October 18 - 1985: Billboards, asphalt, help Cape tourism

1987: Volunteers mobilizing to save stranded whales
"I think that I shall never see - A billboard as lovely as a tree..."

1985: SPOOF: Cape Cod has no scenery left to spoil the view

Everything is filled in and paved over

This month in 1985, the Christian Science Monitor bemoaned the absence of billboards in many tourist areas and suggested - tongue in cheek - that Cape Cod's success at attracting visitors was because of our nice billboards and because everything was paved over;

"this is one reason that places like Florida, southern California, and even Cape Cod are so popular. They have no scenery left to spoil the view. Everything is filled in and paved over, leaving no ugly contours caused by trees, hills, or bays."

Reminds one of the Ogden Nash couplet:

"I think that I shall never see,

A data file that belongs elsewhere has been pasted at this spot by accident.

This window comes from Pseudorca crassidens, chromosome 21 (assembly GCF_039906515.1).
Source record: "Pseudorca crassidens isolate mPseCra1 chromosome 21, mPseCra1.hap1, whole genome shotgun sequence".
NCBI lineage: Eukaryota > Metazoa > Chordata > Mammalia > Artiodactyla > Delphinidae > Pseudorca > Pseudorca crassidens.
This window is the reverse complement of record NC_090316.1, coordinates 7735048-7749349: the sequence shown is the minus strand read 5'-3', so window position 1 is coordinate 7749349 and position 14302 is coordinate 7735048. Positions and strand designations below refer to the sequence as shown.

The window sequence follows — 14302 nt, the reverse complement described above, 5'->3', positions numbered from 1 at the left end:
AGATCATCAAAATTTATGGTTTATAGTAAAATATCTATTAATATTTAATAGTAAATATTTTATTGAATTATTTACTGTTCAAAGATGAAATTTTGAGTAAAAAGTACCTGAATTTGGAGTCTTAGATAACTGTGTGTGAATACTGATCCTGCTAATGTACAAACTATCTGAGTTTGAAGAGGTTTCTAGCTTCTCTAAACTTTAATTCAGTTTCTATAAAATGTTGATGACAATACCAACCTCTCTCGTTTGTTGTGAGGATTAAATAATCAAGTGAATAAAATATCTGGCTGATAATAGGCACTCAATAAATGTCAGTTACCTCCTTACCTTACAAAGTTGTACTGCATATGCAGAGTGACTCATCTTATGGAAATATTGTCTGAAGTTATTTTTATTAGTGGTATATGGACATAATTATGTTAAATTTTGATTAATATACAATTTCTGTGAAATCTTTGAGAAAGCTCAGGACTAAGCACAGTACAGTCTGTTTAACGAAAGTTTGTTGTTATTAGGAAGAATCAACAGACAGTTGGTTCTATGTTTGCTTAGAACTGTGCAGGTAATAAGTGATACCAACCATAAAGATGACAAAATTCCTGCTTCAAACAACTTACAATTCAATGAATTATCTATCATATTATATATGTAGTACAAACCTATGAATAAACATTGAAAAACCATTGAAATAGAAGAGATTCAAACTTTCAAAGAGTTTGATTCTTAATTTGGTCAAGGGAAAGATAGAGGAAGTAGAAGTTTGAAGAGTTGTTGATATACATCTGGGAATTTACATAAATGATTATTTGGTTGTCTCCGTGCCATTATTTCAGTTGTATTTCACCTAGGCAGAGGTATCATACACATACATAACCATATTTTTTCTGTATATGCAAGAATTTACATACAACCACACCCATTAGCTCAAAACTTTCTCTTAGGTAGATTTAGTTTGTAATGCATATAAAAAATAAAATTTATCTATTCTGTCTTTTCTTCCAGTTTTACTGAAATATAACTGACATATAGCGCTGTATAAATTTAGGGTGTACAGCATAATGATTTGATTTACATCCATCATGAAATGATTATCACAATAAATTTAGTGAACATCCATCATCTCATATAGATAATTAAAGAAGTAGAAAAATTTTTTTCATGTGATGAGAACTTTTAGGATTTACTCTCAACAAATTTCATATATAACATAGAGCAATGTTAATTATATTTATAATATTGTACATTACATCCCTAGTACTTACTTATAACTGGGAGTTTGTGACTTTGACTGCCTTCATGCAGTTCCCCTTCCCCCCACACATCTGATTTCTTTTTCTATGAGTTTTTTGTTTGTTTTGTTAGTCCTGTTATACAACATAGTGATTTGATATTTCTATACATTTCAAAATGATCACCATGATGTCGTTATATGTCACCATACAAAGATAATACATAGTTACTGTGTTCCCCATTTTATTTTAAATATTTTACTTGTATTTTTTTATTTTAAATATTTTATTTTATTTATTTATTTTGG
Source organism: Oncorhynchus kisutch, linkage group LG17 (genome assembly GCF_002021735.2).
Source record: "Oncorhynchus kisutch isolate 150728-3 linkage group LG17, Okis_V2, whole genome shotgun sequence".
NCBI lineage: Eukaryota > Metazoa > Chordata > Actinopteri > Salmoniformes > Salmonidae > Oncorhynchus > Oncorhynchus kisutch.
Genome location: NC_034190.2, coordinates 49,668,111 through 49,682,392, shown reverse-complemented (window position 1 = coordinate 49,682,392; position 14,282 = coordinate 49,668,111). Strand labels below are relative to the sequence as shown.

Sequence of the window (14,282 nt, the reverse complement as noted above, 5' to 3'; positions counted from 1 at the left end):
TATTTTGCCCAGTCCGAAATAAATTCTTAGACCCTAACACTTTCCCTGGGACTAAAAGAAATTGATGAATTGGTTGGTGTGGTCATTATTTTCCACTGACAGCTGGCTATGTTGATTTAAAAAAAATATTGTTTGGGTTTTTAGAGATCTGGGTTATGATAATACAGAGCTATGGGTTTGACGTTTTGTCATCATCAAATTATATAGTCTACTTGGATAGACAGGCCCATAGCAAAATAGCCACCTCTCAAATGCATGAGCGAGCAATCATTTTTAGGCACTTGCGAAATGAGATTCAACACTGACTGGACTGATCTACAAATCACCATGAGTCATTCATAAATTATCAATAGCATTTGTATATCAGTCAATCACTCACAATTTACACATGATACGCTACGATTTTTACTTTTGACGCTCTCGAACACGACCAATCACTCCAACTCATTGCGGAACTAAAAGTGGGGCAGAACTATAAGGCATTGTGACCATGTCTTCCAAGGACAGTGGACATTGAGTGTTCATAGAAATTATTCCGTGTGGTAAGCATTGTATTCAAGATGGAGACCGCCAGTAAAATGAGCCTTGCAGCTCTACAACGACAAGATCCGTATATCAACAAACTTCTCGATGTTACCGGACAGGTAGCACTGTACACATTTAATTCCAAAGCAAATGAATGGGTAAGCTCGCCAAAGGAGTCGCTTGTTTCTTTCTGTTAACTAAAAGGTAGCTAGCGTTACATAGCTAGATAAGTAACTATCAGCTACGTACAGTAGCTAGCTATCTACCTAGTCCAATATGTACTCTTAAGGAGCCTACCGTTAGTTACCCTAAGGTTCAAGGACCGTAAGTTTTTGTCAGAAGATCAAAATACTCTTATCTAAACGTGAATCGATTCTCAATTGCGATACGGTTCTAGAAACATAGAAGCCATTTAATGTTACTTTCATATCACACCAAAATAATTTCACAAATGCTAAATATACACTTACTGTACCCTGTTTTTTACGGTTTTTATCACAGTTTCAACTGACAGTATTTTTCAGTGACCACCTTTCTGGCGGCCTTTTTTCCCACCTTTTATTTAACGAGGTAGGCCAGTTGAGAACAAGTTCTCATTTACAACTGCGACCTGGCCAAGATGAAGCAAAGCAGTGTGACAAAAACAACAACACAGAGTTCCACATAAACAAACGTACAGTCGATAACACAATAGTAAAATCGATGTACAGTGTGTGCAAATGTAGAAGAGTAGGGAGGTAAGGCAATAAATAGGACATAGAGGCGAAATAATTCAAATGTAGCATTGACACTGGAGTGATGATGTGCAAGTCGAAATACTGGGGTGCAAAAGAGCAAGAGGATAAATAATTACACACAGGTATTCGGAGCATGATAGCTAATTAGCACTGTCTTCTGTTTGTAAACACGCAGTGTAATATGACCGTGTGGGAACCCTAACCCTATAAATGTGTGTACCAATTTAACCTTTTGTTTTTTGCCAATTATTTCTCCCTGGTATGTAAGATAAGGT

A poem as lovely as a tree.
 In fact, unless the billboards fall
 I'll never see a tree at all."

In reality, billboards have been outlawed on the Cape for many decades.

Read the very amusing Christian Science Monitor spoof by Guernsey Le Pelley here. Now on with this very amusing Monitor spoof. Art courtesy of Wki Commons.

1987: "Volunteers mobilizing to save stranded whales"

As nor'easter season approached in 1987, the New York Times reported on the many Cape Codder who volunteered to learn how to rescue stranded whales:

As the season nears when the nor'easters pound Cape Cod Bay, hundreds of volunteers are being organized and trained to rescue the pilot whales and other large marine mammals that are often driven ashore by the storms.

On one occasion last December at least 60 pilot whales were stranded on bay beaches in Brewster, Orleans, Eastham and Wellfleet. Two weeks later, another 30 to 40 pilot whales were driven ashore in these same areas.

Read the full story here.


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